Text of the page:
15. Hamstring Early Rehab • Brace-Free Rehabilitation, with Early Return to Activity, for Knees Reconstructed with a Double-Looped Semitendinosus and Gracilis Graft. Howell et al. JBJS 1996. 41 patients with doubled loop gracillis and semitendinous graft studied if 1) brace had effect on rehab 2) early return to sport changed stability of knee from 4 months to 2 years 3) did knee maximally improve at 4 months. At 4 months allowed to return to unrestricted activities and then patients returned at 2 years. Found no pivot shift and normal lachmans in 82% and KT 1000 < 3 mm in 88%. • Stability remained unchanged at two years, justifying the early return to vigorous activities at four months. The girth of the thigh, the extension of the knee, and the Lysholm and Gillquist score were the same at four months as at two years, verifying the success of the brace-free intensive rehabilitation program in the restoration of early function to the treated knee. However, some continued improvement was observed in the performance of the one-leg-hop for distance test between four months and two years.

  16. Evidence for Early Patellar Tendon Graft Return to Play • Effect of early versus late return to vigorous activities on the outcome of anterior cruciate ligament reconstruction. Glasgow et al. American journal of Sports Medicine. 1993. Effect (mean 5 months) versus late (mean 9 months) return to vigorous cutting activity on long-term outcome of anterior cruciate reconstruction was studied in 64 patients. By clinical examination, subjective evaluation, KT 1000 there was no difference in either group.

  17. Typical Rehab Program • Phase I (duration, 2-3 wk)Early range-of-motion exercises with emphasis on gaining full knee extension; weight-bearing as tolerated after bone-patellar tendon-bone procedure and touch-down weight-bearing after semitendinosus-gracilis procedure; straight-leg strengthening, functional exercise, and gait training. Goals for progression to phase II: minimal pain and effusion, 0°-100° range of motion of knee, good quadriceps contraction • Phase II* (duration, 2-3 mo)Endurance training (bicycling, stair-stepper, etc.); progressive resistance training (leg presses, calf presses, mini-squats, hamstring curls, etc.), with emphasis placed initially on low resistance and multiple repetitions and then gradually replaced with sets of increasing resistance and fewer repetitions; battery of balance exercises and beginning-level plyometric exercises. Goals for progression to phase III: full range of motion, hopping on one leg without pain • Phase III (duration, 3-6 mo)Continued progressive resistance and endurance training; jogging/running progression and advanced plyometric exercises; advanced strengthening and functional exercise training to prepare individual for full return to activity/sports. Goals for returning to full activity: 90% strength and performance ability compared with uninvolved lower extremity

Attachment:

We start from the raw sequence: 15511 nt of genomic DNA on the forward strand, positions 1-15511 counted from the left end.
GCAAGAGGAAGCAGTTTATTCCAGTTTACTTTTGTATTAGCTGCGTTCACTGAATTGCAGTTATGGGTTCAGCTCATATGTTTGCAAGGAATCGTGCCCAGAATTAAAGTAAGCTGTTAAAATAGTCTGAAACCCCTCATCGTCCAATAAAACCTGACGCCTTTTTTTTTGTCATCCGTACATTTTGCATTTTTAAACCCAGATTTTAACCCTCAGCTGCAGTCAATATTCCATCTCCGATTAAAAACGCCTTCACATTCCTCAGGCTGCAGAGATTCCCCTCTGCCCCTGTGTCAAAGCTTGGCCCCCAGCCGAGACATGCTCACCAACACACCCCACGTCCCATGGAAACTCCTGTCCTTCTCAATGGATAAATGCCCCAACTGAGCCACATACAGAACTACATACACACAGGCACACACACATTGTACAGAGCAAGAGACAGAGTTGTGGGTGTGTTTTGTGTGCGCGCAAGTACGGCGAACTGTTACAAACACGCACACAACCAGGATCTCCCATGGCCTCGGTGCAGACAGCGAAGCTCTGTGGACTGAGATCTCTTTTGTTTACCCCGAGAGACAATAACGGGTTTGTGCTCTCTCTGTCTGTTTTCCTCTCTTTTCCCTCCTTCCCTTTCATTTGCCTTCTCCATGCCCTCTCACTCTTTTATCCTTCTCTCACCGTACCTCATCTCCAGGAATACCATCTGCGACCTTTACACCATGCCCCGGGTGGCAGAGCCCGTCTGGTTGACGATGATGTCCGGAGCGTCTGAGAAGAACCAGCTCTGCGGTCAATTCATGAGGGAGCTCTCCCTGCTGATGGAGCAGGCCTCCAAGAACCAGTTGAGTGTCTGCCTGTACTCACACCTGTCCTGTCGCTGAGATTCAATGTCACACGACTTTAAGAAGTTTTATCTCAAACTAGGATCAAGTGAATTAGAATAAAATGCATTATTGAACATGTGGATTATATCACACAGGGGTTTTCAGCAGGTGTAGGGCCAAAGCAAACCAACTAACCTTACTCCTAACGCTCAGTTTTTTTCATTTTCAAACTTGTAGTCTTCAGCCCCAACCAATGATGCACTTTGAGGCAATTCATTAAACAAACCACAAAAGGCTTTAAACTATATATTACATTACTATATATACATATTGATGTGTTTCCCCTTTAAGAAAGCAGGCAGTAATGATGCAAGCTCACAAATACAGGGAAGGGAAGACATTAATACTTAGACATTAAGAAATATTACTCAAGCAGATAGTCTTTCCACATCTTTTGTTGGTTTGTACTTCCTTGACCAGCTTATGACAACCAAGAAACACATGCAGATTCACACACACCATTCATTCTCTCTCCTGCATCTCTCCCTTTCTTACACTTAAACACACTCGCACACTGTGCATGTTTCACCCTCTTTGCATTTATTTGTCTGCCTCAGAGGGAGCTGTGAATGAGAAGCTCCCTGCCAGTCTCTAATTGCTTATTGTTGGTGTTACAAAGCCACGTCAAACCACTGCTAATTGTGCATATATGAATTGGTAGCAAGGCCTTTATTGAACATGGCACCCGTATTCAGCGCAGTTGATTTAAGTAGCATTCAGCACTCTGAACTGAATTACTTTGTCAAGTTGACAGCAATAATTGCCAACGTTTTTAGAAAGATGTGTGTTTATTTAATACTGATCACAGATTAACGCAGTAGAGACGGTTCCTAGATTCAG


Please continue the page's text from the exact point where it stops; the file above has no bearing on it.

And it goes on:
18. Return to Play Criteria • Return to play based on full range of motion with “good” muscle strength and muscle balance. • Can compare side to side hamstring and quad strength. 85% compared to contralateral of quad and 100% of hamstring). • Can use serial KT 1000 < 3mm to ensure continued stability and no increase in laxity. • Functional testing can provide a global assessment of the ability of the knee to perform sports-related activities. Can use single leg hop, timed single leg hop for 20 feet, and the vertical jump for functional testing (85% compared to opposite side).

  19. Data of Graft Rupture • Incidence and risk factors for graft rupture and contralateral rupture after anterior cruciate ligament reconstruction. Salmon et al Arthroscopy 2005. 675 reviews with BTB and hamstring were reviewed after 2 years. Had an incidence of 6% of rupture rate the same as contralateral side after 12 months. However before 12 months increased incidence of graft rupture on operative side.

  20. Italian Soccer Player Returns • The patient underwent an arthroscopically assisted ACL reconstruction with a double-loop semitendinosus-gracilis autograft 4 days after the injury. Eight days after surgery he began rehabilitation at a rate of 2 sessions a day, 5 days a week, plus 1 session every Saturday morning. These sessions were performed in a pool for aquatic exercises, in a gymnasium for flexibility, coordination, and strength exercises, and on a soccer field for recovery of technical and tactical skills, with continuous monitoring of training intensity. • The surgical technique and the progressive rehabilitation program allowed the patient to play for 20 minutes in an official First Division soccer game 77 days after surgery and to play a full game 90 days after surgery. Eighteen months postsurgery, the player had participated in 62 First Division matches, scoring 26 times, and had received no further treatment for his knee.

  21. Summary • Importance of early fixation strength • Allograft histologically may take 2x as long to incorporate • Lack of data or sufficient numbers to report on early return to play